“Once in a Lifetime.”
There’s one thing it’s vitally important to understand before watching this. It’s not a stand-alone Western movie. This is what’s called a “backdoor pilot”: something aired as if it were a discrete entity, with the aim of gauging audience reaction to see if it gets picked up. This matters, because it explains the film’s otherwise inexplicable failure to resolve… Well, just about any of the plot threads it constructs during its 90 minutes. If you expect closure, you’re going to be massively disappointed, and there are other aspects which are similarly out of place, such as Skeet Ultich as a local saloon pimp, who serves absolutely no purpose. However, if you take this for what it is – an introduction to the setting, characters and situations – it’s actually more than serviceable, especially since it’s a product of Lifetime, whose output tends to the bland in the same way as vanilla pudding. Thanks largely to Ambrose, this rises above that, and leaves me definitely interested in seeing more.
She plays Belle Barlow, struggling to keep things going on her farm as the Civil War grinds on; her husband was fighting for the Confederates, but has not been heard from in forever. Things aren’t made easier by the neighbours, the Crawfords, who own the local bank and the loan on which Belle is falling behind. Her sister, Hattie, is also involved in helping the underground railroad, the network which smuggled escaped slaves to freedom: Belle has mixed feelings about this, but finds herself hosting one such refugee as her “slave”, Kessie. Meanwhile, a bunch of renegade soldiers, led by Belle’s brother Jasper (Backus), arrive on the farm, intending to knock off a delivery of army gold that will be held temporarily in the bank. Initially opposed to this, Belle’s opinion is changed after a tragic accident, for which she blames the Crawfords, and it turns out Kessie holds the key (literally) to pulling off a successful robbery.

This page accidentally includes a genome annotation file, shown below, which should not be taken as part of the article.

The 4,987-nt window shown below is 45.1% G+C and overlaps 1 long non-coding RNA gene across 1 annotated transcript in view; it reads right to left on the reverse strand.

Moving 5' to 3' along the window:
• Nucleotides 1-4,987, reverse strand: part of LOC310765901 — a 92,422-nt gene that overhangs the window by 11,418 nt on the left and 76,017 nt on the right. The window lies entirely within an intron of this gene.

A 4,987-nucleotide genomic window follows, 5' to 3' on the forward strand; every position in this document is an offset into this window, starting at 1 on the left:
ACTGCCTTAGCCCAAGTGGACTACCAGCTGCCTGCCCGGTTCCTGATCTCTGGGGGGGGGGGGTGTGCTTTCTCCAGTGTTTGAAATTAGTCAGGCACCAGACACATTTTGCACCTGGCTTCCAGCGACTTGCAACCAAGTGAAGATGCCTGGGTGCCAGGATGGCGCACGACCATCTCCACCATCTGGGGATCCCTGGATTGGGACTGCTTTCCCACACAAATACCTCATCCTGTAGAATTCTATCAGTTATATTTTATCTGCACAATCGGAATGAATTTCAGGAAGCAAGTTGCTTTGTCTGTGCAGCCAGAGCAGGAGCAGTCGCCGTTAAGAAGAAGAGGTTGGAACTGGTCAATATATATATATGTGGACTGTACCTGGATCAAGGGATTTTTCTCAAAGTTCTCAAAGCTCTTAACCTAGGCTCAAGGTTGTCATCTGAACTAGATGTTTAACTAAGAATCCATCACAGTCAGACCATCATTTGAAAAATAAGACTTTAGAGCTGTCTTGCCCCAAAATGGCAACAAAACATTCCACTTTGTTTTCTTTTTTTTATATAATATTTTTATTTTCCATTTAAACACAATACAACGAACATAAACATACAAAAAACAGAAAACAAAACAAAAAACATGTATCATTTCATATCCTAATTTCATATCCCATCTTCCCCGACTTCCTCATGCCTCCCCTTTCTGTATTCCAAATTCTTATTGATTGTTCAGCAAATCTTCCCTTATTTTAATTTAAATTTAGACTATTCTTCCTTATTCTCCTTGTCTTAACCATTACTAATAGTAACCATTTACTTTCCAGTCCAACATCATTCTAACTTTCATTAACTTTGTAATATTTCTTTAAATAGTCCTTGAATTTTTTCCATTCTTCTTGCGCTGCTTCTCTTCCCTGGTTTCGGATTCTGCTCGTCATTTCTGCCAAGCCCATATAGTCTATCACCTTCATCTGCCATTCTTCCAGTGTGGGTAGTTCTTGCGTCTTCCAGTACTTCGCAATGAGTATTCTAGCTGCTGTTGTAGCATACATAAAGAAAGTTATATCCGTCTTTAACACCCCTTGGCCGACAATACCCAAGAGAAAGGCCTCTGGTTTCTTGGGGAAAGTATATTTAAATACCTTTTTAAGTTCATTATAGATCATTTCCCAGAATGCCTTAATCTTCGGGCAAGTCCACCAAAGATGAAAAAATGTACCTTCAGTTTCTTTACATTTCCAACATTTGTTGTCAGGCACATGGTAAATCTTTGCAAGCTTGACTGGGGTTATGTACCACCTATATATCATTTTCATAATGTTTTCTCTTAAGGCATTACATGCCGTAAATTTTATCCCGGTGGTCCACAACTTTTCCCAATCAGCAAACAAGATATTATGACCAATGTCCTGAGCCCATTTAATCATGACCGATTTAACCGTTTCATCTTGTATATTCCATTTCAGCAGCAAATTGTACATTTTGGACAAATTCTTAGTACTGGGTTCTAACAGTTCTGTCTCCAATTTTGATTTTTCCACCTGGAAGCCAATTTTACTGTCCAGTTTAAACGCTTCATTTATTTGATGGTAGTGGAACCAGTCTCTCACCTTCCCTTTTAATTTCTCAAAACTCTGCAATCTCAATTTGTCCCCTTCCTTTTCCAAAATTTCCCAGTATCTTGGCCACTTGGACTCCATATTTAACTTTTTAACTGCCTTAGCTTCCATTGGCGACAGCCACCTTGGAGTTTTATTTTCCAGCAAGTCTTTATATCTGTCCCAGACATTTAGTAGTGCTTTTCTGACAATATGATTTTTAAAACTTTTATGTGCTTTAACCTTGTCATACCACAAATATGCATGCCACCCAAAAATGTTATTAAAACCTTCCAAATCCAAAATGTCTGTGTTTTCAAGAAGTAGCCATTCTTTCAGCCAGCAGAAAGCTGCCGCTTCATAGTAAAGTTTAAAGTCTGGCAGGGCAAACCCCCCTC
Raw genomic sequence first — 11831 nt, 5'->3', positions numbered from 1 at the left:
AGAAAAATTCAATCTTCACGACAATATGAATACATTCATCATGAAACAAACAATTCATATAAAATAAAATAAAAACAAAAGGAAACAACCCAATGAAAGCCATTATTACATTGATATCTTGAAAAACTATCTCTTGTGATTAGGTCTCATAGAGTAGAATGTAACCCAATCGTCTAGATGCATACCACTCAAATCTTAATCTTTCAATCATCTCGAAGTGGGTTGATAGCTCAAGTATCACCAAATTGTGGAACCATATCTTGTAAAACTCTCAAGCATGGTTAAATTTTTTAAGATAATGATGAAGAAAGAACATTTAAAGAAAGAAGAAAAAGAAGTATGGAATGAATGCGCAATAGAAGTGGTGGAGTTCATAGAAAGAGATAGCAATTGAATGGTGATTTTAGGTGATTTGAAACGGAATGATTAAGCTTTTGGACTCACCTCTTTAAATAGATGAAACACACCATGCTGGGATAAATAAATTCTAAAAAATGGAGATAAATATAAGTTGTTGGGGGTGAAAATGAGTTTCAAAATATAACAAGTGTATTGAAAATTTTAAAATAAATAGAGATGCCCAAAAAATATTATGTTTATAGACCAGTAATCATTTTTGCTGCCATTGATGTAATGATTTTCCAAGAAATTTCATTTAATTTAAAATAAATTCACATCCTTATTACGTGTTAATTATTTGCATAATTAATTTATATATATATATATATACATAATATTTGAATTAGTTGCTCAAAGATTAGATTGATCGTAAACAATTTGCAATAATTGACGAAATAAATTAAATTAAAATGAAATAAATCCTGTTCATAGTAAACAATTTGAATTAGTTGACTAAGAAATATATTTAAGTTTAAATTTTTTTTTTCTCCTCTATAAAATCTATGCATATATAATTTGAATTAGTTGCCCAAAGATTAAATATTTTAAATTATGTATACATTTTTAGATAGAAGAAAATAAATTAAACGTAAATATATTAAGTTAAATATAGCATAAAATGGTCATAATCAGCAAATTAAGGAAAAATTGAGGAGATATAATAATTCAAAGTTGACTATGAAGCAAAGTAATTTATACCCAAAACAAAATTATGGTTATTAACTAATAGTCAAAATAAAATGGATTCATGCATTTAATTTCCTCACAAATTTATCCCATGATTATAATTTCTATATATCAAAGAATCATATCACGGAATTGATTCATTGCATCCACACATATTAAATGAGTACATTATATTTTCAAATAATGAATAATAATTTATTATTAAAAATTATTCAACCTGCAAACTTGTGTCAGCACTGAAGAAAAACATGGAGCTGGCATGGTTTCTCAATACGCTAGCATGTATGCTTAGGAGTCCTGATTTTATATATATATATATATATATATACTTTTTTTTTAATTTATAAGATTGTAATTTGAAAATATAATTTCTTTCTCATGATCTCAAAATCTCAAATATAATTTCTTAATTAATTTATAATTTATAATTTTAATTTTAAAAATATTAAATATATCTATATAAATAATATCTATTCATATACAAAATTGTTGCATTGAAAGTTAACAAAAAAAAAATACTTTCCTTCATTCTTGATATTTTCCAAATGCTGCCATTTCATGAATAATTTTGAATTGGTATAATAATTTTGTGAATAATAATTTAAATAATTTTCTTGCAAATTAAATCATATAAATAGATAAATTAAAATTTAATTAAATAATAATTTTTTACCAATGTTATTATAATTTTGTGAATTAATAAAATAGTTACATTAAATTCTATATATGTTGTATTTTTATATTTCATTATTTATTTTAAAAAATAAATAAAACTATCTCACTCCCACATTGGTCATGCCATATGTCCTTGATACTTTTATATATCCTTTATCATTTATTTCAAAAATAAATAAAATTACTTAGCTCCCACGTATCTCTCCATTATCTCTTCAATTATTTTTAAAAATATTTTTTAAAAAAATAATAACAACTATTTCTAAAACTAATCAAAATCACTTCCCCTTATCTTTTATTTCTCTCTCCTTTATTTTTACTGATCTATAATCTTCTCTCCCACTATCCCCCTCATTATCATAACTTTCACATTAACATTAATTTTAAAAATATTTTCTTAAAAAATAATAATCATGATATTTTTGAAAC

I can’t stress this enough: do not go in, expecting any one of these threads to reach a satisfactory conclusion. It’s the journey which you need to enjoy instead, because the destination is never reached. Fortunately, I was forewarned, and so didn’t suffer the same sense of “Is that it?” as some reviewers. Instead, I was able to appreciate a heroine that’s a good deal more complex than many, and the film also does a good job in portraying the murky nature of the Civil War, where people from the same town (or even family) would sometimes be on different sides. I particularly liked Belle’s little rant in regard to the Crawfords:
I want revenge too. But a bullet for each of them while they sleep is little comfort. I want them to suffer, as I have suffered. I want them to feel what it’s like to have everything they love stripped away from them, piece by piece.
That speech does a really good job of setting up her character’s direction for the rest of the movie, and providing credible motivation. As yet, I haven’t heard of any series following and that’s a pity, because this has potential and I’d like to know where it might have gone. While it’s obviously much easier to write a film where you don’t have to worry about the ending, don’t let the attached name of Nicholas Sparks (The Notebook, and other sappy romances) put you off, for this is better than many TV movies, and definitely better than almost all Lifetime ones.
Dir: Jon Amiel
Star: Lauren Ambrose, Wes Ramsey, Christopher Backus, Riley Smith